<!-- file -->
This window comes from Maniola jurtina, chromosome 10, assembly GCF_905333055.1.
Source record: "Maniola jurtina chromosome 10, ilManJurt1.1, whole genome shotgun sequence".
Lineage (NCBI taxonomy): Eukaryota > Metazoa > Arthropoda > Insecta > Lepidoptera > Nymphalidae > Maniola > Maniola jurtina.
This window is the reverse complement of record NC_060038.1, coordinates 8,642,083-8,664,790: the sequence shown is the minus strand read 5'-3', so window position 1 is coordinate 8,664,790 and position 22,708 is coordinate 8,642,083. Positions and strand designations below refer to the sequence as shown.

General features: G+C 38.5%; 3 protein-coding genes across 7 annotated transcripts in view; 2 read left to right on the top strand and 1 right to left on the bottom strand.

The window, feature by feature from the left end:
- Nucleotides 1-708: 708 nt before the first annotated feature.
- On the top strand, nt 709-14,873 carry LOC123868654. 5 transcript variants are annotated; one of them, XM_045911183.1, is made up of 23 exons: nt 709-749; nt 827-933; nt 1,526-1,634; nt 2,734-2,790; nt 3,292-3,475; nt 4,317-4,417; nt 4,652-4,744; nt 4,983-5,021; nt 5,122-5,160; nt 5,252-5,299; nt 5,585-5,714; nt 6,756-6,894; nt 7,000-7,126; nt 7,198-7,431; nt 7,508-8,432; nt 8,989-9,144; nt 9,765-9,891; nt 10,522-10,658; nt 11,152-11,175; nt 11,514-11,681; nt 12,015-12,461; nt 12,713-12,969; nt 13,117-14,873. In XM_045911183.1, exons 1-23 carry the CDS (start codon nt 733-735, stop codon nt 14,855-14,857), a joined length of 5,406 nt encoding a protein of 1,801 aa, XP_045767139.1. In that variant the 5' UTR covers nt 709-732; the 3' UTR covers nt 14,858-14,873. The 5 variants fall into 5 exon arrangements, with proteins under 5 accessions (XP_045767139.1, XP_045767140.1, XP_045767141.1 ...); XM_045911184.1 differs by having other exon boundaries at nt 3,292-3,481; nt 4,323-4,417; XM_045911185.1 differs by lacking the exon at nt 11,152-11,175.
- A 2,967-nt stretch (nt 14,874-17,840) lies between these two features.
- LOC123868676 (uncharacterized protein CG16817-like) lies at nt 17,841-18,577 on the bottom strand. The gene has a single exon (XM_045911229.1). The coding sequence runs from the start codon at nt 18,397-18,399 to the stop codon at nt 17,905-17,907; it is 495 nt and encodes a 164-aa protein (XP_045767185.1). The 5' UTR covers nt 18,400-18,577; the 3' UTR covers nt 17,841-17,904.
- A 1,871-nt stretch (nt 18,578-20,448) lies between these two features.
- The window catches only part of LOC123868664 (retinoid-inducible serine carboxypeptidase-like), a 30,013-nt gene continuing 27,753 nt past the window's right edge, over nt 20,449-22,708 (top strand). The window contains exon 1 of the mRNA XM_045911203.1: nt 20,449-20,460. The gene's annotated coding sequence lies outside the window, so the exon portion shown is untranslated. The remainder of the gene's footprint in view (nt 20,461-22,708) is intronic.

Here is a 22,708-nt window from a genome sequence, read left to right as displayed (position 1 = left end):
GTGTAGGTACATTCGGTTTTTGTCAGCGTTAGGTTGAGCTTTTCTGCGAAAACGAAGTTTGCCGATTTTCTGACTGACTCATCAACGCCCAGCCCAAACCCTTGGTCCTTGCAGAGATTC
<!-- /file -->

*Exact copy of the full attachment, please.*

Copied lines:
This window comes from Maniola jurtina, chromosome 10, assembly GCF_905333055.1.
Source record: "Maniola jurtina chromosome 10, ilManJurt1.1, whole genome shotgun sequence".
Lineage (NCBI taxonomy): Eukaryota > Metazoa > Arthropoda > Insecta > Lepidoptera > Nymphalidae > Maniola > Maniola jurtina.
This window is the reverse complement of record NC_060038.1, coordinates 8,642,083-8,664,790: the sequence shown is the minus strand read 5'-3', so window position 1 is coordinate 8,664,790 and position 22,708 is coordinate 8,642,083. Positions and strand designations below refer to the sequence as shown.

General features: G+C 38.5%; 3 protein-coding genes across 7 annotated transcripts in view; 2 read left to right on the top strand and 1 right to left on the bottom strand.

The window, feature by feature from the left end:
- Nucleotides 1-708: 708 nt before the first annotated feature.
- On the top strand, nt 709-14,873 carry LOC123868654. 5 transcript variants are annotated; one of them, XM_045911183.1, is made up of 23 exons: nt 709-749; nt 827-933; nt 1,526-1,634; nt 2,734-2,790; nt 3,292-3,475; nt 4,317-4,417; nt 4,652-4,744; nt 4,983-5,021; nt 5,122-5,160; nt 5,252-5,299; nt 5,585-5,714; nt 6,756-6,894; nt 7,000-7,126; nt 7,198-7,431; nt 7,508-8,432; nt 8,989-9,144; nt 9,765-9,891; nt 10,522-10,658; nt 11,152-11,175; nt 11,514-11,681; nt 12,015-12,461; nt 12,713-12,969; nt 13,117-14,873. In XM_045911183.1, exons 1-23 carry the CDS (start codon nt 733-735, stop codon nt 14,855-14,857), a joined length of 5,406 nt encoding a protein of 1,801 aa, XP_045767139.1. In that variant the 5' UTR covers nt 709-732; the 3' UTR covers nt 14,858-14,873. The 5 variants fall into 5 exon arrangements, with proteins under 5 accessions (XP_045767139.1, XP_045767140.1, XP_045767141.1 ...); XM_045911184.1 differs by having other exon boundaries at nt 3,292-3,481; nt 4,323-4,417; XM_045911185.1 differs by lacking the exon at nt 11,152-11,175.
- A 2,967-nt stretch (nt 14,874-17,840) lies between these two features.
- LOC123868676 (uncharacterized protein CG16817-like) lies at nt 17,841-18,577 on the bottom strand. The gene has a single exon (XM_045911229.1). The coding sequence runs from the start codon at nt 18,397-18,399 to the stop codon at nt 17,905-17,907; it is 495 nt and encodes a 164-aa protein (XP_045767185.1). The 5' UTR covers nt 18,400-18,577; the 3' UTR covers nt 17,841-17,904.
- A 1,871-nt stretch (nt 18,578-20,448) lies between these two features.
- The window catches only part of LOC123868664 (retinoid-inducible serine carboxypeptidase-like), a 30,013-nt gene continuing 27,753 nt past the window's right edge, over nt 20,449-22,708 (top strand). The window contains exon 1 of the mRNA XM_045911203.1: nt 20,449-20,460. The gene's annotated coding sequence lies outside the window, so the exon portion shown is untranslated. The remainder of the gene's footprint in view (nt 20,461-22,708) is intronic.

Here is a 22,708-nt window from a genome sequence, read left to right as displayed (position 1 = left end):
GTGTAGGTACATTCGGTTTTTGTCAGCGTTAGGTTGAGCTTTTCTGCGAAAACGAAGTTTGCCGATTTTCTGACTGACTCATCAACGCCCAGCCCAAACCCTTGGTCCTTGCAGAGATTC